'Suit in name of wrong plaintiff.-
(1) Where a suit has been instituted in the name of the wrong person as plaintiff or where it is doubtful whether it has been instituted in the name of the right plaintiff, the Court may at any stage of the suit, if satisfied that the suit has been instituted through a bona fide mistake, and that it is necessary for the determination of the real matter in dispute so to do, order any other person to be substituted or added as plaintiff upon such terms as the Court thinks just Court may strike out or add parties.
(2) The Court may at any stage of the proceedings, either upon or without the application of either party, and on such terms as may appear to the Court to be just, order that the name of any party improperly joined, whether as plaintiff or defendant, be struck out, and that the name of any person who ought to have been joined, whether as plaintiff or defendant, or whose presence before tihe Court may be necessary in order to enable the Court effectually and completely to adjudicate upon and settle all the questions involved in the suit, be added.'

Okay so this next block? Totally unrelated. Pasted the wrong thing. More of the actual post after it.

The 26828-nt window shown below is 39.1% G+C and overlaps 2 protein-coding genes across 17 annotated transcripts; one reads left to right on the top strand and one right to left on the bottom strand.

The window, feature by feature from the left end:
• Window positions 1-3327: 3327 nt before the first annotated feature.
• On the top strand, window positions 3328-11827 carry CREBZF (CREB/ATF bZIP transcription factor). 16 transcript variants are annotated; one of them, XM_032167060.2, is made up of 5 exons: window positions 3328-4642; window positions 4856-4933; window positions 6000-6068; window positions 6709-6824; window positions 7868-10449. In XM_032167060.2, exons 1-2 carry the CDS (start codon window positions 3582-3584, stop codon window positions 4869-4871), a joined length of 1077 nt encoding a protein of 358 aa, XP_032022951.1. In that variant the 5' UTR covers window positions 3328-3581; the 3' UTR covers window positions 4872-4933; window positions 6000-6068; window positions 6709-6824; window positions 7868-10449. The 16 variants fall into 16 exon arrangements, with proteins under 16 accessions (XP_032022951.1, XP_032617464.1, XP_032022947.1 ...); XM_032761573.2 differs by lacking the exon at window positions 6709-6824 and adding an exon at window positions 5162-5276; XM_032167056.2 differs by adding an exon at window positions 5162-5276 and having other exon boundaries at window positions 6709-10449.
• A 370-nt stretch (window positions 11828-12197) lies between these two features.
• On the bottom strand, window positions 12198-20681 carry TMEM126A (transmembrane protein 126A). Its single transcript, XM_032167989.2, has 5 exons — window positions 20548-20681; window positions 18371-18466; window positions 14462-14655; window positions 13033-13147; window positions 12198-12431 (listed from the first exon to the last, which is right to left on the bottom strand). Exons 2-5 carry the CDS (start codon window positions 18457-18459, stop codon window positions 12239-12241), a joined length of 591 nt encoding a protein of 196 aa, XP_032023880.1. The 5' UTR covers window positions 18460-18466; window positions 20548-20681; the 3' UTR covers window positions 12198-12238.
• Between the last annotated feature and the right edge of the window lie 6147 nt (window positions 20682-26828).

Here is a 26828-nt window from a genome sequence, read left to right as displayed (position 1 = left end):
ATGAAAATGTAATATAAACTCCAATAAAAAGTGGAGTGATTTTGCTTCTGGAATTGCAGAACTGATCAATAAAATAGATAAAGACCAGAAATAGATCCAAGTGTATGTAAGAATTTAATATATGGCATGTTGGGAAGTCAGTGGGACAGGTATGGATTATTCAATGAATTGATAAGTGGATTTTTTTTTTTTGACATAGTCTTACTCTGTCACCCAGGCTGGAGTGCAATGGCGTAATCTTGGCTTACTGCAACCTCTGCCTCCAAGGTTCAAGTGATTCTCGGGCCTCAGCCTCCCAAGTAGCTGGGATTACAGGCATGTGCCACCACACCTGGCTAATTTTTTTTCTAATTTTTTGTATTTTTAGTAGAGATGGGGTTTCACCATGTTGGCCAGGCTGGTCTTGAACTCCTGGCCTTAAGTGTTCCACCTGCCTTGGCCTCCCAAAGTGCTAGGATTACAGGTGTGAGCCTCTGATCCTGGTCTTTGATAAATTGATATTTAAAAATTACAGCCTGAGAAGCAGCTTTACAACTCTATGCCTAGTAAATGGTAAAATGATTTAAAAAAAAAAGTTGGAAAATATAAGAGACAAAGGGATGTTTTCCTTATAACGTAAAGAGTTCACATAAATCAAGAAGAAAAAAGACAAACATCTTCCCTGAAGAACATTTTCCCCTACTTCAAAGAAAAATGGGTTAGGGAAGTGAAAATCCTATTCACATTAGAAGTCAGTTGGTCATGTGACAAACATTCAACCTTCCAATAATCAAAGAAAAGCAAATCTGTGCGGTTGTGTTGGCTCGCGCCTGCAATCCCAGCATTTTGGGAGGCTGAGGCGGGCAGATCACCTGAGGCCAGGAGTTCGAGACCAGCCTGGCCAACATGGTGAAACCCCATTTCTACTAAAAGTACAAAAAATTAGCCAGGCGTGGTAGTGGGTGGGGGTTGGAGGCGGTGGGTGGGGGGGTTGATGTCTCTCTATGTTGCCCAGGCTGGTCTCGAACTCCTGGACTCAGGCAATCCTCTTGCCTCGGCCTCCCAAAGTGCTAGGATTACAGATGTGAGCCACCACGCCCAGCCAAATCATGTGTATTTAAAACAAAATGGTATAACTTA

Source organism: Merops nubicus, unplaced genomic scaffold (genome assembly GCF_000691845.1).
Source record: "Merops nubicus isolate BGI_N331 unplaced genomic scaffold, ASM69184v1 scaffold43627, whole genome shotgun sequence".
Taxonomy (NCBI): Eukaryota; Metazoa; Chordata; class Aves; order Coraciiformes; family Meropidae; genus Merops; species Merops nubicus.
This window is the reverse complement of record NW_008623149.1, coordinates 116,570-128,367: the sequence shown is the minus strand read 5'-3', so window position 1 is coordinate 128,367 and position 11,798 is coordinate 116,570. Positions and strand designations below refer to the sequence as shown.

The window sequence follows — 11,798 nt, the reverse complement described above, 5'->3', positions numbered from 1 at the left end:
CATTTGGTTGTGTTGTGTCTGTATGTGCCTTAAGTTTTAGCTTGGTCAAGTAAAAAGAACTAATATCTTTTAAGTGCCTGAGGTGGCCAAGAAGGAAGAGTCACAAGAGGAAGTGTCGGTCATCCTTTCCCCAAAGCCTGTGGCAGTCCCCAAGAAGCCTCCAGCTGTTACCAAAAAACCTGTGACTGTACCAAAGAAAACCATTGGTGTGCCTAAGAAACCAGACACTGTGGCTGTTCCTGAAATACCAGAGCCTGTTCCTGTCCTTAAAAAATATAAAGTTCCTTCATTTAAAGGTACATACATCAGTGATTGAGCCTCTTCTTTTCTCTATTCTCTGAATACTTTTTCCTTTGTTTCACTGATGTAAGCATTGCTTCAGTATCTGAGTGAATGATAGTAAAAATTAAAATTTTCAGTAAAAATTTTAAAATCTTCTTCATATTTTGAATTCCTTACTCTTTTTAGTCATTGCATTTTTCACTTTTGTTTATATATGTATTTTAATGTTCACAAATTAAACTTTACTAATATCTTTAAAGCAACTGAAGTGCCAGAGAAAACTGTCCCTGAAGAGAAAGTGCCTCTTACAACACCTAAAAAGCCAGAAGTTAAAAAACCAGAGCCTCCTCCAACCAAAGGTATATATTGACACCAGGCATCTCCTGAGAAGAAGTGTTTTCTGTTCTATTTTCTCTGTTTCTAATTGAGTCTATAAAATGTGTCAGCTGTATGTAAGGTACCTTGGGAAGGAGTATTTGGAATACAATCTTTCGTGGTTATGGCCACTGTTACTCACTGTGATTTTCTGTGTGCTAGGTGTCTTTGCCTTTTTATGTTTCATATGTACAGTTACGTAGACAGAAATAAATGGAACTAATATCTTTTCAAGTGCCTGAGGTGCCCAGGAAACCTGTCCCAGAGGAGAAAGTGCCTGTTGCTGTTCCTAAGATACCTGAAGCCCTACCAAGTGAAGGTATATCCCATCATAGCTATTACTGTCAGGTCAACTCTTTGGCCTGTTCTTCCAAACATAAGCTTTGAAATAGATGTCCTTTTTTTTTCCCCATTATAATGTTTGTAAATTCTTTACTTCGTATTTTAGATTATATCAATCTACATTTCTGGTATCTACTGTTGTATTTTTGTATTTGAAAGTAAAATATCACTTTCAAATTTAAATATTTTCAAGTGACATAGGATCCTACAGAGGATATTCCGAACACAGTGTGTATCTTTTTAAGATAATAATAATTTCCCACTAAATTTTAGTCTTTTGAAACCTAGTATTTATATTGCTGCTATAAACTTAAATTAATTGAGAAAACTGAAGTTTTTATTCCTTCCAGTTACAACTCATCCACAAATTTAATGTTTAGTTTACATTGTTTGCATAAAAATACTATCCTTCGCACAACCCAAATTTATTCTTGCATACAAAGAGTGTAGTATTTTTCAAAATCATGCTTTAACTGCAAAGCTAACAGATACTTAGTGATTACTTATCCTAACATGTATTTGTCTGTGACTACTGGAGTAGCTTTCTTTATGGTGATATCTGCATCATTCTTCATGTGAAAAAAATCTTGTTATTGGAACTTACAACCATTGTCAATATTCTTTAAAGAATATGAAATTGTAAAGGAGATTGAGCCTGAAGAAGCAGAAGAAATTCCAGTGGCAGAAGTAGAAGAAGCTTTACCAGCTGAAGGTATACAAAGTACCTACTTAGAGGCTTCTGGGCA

5. The forequoted Sub-rule (1) relates to the addition of parties as plaintiffs only and therefore, it is not relevant in the instant case. The only relevant provision for answering the question before us is Sub-rule (2). In the forequoted Sub-rule (2) the two expressions (i) 'who ought to have been joined' and (ii) 'whose presence before the Court may be necessary' indicate that there are two categories of parties : (a) necessary party as indicated by the expression 'ought to have been joined' and (b) proper party as indicated by the expression 'whose presence before the Court may be necessary'. The Court has no jurisdiction or power to add a person as a party who is neither a necessary party nor a proper party. We have, therefore, to examine whether the applicants fall in either of these categories.